There's a time and a place for burgers, ketchup, and paper plates. But there are also warm summer nights when the backyard grill has to anchor something more ambitious; when even the most accomplished pitmasters need to step it up and orchestrate a great outdoor dinner party with style. And that's where Michael Chiarello comes in – the Northern California chef behind the grill-centric Napa restaurant Bottega and the new cookbook 'Live Fire: 125 Recipes for Cooking Outdoors.' "The trick to throwing a terrific outdoor dinner," says Chiarello, who entertains regularly around the open fire pit in his backyard in Napa, "is getting everything set up so you can be a guest at your own party." You want to be drinking beer and talking to friends while calmly delivering a great spread to a well-laid table. Friends come to hang out with you, to enjoy your company, not just to watch you bolt back and forth between the Weber and the kitchen.
The key to a Chiarello-style cookout lies in chef's tricks like offering just one great, self-serve cocktail to set the mood without stressing yourself out; creating an easy-to-execute menu that still feels impressive and generous; and turning the grill itself into a social hub, to anchor the whole party. Most of all, it's about making everything look easy: Chiarello breaks the evening down, with an easy-to-follow action plan that takes you from marinating the beef to sitting down with your own plateful.
Baby Back Pork Ribs With Milanese Rub.
Ribs take forever and a day on the grill, but ribs from the oven lack a certain smokiness. Michael Chiarello combines the two techniques for killer flavor and party-day efficiency. The trick is cooking the ribs all the way through in the oven, before anybody arrives, and then, at the last minute, searing them hard on a hot grill. "That way, in like 10 minutes of work, you're pulling fall-apart-tender ribs off the grill and passing them around, and everybody thinks you're a hero," says Chiarello, who got the idea for this pork-infused rib seasoning during a trip to Italy. But don't pull them off the grill too soon: "I think those little charred bits – those sort of burnt ends on the bones or those nasty bits that fall apart in your mouth – are really important."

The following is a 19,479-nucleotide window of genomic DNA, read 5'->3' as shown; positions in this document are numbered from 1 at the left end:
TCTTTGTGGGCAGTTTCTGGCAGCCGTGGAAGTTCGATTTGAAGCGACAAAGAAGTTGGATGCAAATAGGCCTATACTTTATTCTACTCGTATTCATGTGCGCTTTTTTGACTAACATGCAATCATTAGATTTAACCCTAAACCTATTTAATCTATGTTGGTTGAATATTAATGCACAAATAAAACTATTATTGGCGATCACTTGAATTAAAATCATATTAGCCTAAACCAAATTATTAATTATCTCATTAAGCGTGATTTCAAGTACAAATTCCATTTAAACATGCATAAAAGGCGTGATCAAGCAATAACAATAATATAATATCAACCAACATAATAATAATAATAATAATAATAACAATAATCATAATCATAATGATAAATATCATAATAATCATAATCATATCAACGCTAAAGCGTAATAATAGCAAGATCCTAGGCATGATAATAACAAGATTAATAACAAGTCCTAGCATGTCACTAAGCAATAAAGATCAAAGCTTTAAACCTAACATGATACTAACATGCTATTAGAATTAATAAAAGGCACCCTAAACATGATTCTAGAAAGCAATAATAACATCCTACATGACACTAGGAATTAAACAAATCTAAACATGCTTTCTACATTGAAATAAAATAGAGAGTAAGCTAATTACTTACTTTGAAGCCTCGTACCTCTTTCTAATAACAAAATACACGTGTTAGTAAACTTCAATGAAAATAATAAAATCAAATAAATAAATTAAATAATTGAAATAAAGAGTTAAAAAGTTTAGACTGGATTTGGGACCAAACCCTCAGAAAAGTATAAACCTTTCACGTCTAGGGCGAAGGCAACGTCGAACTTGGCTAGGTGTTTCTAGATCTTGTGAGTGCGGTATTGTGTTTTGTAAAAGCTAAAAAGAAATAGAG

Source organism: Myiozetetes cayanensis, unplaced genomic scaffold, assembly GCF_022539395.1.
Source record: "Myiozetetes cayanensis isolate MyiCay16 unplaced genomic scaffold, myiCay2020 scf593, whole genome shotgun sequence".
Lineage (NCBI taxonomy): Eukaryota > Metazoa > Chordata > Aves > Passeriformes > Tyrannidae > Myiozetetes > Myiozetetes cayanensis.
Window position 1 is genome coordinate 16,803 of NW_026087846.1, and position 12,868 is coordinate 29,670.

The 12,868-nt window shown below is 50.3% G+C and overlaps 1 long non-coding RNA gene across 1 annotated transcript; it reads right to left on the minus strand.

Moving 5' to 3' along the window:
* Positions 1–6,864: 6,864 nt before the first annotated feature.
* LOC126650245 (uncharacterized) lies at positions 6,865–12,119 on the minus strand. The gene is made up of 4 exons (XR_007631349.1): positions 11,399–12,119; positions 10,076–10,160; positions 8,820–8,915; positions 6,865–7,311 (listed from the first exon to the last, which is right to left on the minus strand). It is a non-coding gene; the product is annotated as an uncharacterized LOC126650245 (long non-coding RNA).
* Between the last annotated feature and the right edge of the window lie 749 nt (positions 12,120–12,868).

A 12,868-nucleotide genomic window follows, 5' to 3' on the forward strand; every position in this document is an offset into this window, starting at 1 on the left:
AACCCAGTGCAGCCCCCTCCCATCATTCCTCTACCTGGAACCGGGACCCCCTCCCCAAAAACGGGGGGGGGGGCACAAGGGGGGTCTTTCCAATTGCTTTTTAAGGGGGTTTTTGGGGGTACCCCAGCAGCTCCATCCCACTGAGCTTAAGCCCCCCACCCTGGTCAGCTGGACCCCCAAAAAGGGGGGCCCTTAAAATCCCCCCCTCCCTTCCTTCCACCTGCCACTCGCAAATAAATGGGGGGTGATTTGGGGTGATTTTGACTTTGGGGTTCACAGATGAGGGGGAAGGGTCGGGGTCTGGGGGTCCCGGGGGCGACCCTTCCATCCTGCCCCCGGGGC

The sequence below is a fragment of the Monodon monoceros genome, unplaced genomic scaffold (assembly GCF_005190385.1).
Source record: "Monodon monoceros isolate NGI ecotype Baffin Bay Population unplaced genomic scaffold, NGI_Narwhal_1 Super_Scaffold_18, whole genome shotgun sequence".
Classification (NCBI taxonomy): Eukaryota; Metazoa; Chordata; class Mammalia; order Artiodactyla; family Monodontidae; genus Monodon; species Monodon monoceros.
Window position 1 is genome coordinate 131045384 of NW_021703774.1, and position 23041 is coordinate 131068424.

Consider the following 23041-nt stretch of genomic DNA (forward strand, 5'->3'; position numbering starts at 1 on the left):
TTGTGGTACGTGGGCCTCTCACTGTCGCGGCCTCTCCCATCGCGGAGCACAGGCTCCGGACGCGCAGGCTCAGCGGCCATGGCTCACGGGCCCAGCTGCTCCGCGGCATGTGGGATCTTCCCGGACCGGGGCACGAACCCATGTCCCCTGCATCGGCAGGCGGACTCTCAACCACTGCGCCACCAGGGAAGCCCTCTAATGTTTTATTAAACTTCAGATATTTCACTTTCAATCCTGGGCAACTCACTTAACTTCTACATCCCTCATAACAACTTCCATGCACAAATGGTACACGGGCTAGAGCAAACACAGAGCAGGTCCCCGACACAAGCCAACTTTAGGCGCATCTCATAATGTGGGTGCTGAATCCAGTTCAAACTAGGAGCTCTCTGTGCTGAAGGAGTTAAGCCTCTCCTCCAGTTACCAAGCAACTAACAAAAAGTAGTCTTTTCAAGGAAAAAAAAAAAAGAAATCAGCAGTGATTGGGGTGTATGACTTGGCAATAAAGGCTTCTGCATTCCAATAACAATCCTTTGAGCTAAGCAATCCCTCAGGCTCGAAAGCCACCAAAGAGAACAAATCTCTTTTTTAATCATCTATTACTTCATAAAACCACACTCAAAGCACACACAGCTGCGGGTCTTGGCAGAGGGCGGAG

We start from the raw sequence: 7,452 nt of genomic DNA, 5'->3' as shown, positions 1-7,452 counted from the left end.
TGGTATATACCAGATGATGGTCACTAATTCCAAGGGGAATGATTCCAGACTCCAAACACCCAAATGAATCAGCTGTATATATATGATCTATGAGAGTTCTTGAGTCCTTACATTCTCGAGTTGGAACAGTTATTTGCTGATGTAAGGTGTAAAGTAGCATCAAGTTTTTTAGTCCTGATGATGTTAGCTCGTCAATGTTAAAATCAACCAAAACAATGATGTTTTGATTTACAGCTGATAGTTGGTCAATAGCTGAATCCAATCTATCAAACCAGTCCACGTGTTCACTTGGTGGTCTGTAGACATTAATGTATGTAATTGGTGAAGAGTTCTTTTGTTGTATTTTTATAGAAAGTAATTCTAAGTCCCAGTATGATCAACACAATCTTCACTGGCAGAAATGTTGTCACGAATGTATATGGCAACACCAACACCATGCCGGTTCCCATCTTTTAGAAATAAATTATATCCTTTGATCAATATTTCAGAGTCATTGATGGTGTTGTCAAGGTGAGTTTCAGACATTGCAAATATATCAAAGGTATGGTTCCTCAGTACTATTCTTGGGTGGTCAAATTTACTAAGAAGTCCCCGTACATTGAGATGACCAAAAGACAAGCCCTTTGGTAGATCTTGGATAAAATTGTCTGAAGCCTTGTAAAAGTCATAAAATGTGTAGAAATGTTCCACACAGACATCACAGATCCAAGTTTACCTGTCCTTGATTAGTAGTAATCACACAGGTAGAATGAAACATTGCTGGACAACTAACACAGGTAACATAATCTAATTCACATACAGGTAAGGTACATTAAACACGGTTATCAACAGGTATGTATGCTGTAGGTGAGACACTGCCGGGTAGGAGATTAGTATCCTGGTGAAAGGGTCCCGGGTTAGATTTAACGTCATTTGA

• 4 full racks baby back pork ribs
For the Milanese Rub
• 3/4 cup coarsely chopped garlic
• 5 tbsp chopped lemon zest
• 3/4 cup kosher salt
• 1 cup loosely packed fresh sage leaves, stemmed
• 1 cup fresh rosemary leaves
• 1 1/2 cups finely minced pancetta
Tip: Put pancetta in a freezer for a half-hour, but not longer, before mincing, to stiffen it up and make it easy to cut.)
• 2 tbsp freshly ground black pepper
Make the dry rub. Put garlic and lemon zest in a food processor and pulse to combine. Add salt and blend until smooth. Add sage and rosemary; pulse again. Finally, add pancetta and pepper, and process until the mixture looks like a very coarse, moist salt rub. (Don't overprocess, or it will turn gummy.)
Preheat oven to 300 degrees.
Sprinkle the rub all over rib racks and press it into the meat with your fingers. (Tip: Leave rub on for 30 minutes or so before cooking.) Stack the racks, one on top of the other, on a roasting pan or baking sheet and put in the oven. While they cook, rotate the stack every 15 minutes by taking them out of the oven and moving the bottom rack of ribs to the top of the pile.
After one hour, check doneness with what Chiarello calls a "shake test." Using tongs or a kitchen towel, pick up a rack by one end and give it a shake – if it curls over and wiggles, the ribs are cooked; if it remains stiff, put back in the oven and try another shake test in 15 minutes.
Remove ribs from the oven and let cool to room temperature.
Credit: Photograph by Cedric Angeles
Place ribs on hottest part of the grill for five minutes per side. Remove from grill, cut into individual ribs, pile on a platter, serve immediately.